H+R’s Eastern Office in Newark, staffed by David Watt and Katie McAndrew, has been kept busy over the past months with surveys, project work, contract administration and consultancy.
One highlight early in the year was being appointed to prepare a conservation management plan for the Marx Memorial Library and Workers’ School in London. The building has a fascinating history and houses important archive and library collections on Marxism, the history of socialism and the working-class movement as well as related subjects including trade unionism, peace and solidarity movements and the Spanish Civil War.
David has continued his working relationship with English Heritage and is delighted that work will soon be starting at Weeting Castle in Norfolk, where delicate flintwork repairs and consolidation will be undertaken to preserve this twelfth-century fortified manor house. Other English Heritage work has included structural repair of a collapsed section of wall at Chichele College in Heigham Ferrers and repairs to a retaining wall at North Elmham Chapel, preparation of repair documentation for conservation work at Bury St Edmunds Abbey, repairs at Row 111 House in Great Yarmouth and surveys at Brodsworth Hall.
H+R has worked with The National Trust for many years, and this year the Eastern Office has carried out surveys at Belton House, Blickling Hall, Gunby Hall and Monksthorpe Chapel.
Other work over past months has included contract administration for the repair of a fine crinkle-crankle wall in Fakenham, timber surveys at Lincoln Cathedral’s Wren Library, expert witness services, defect investigations, quinquennial inspections and pre-purchase surveys.
A growing area of our work has been with planned preventive maintenance including baseline condition surveys, scheduling of prioritised maintenance and repair tasks, and cost information.
Almost 25 years since it was first published, David has been working on a revised third edition of Building Pathology: Principles and Practice which will be published by Wiley next year.
David was appointed as a Visiting Professor in the Faculty of Technology, Design and Environment at Oxford Brookes University. In this role David will be working with the School of the Built Environment in areas of professional practice and research relating to building pathology.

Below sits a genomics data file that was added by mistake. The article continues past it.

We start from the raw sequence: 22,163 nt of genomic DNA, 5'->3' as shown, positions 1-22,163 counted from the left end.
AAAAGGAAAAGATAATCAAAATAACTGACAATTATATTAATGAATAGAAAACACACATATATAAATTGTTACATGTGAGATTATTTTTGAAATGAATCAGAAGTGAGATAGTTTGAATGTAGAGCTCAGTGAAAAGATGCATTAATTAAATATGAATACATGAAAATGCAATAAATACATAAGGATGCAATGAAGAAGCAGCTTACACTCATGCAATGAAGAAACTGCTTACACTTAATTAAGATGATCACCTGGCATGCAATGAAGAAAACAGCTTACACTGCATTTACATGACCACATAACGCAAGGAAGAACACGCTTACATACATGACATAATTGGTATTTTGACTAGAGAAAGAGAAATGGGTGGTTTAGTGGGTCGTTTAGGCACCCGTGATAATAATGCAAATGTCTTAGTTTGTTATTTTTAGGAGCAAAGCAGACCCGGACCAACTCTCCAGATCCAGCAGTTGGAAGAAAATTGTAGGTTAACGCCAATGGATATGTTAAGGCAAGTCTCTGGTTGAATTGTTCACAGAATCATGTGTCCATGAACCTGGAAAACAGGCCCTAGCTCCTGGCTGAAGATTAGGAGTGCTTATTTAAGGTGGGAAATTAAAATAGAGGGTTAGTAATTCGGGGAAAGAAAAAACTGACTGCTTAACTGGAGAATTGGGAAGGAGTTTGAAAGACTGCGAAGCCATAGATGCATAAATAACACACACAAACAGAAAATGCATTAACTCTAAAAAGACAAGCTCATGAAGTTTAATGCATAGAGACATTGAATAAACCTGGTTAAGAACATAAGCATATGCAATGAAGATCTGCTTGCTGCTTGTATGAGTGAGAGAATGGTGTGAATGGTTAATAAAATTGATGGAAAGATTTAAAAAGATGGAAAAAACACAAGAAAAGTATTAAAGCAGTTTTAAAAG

Katie continues to support David and other H+R surveyors around the country undertaking condition surveys, defect investigations and assessment of historic building fabric. Her main area of work has, however, been in historic building consultancy where her remit has included undertaking building recording (levels 2 and 3) to satisfy recording conditions associated with planning permission and/or listed building consent and producing statements of significance and heritage statements to aid schemes of works to listed buildings and applications for listed building consent.
Working as part of interdisciplinary teams, Katie has been involved in projects ranging from modernisation of barn conversions in Hampshire, alterations to Georgian property in Mayfair, conversion of a former public house in Essex and refurbishment and extension of post-medieval timber-frame dwellings in Cambridgeshire and Hertfordshire. To date Katie maintains an unblemished record in securing listed building consent for her clients and guiding them through project development and the planning process to achieve successful outcomes.
In the last year Katie also become a committee member on the IHBC’s East Anglian branch.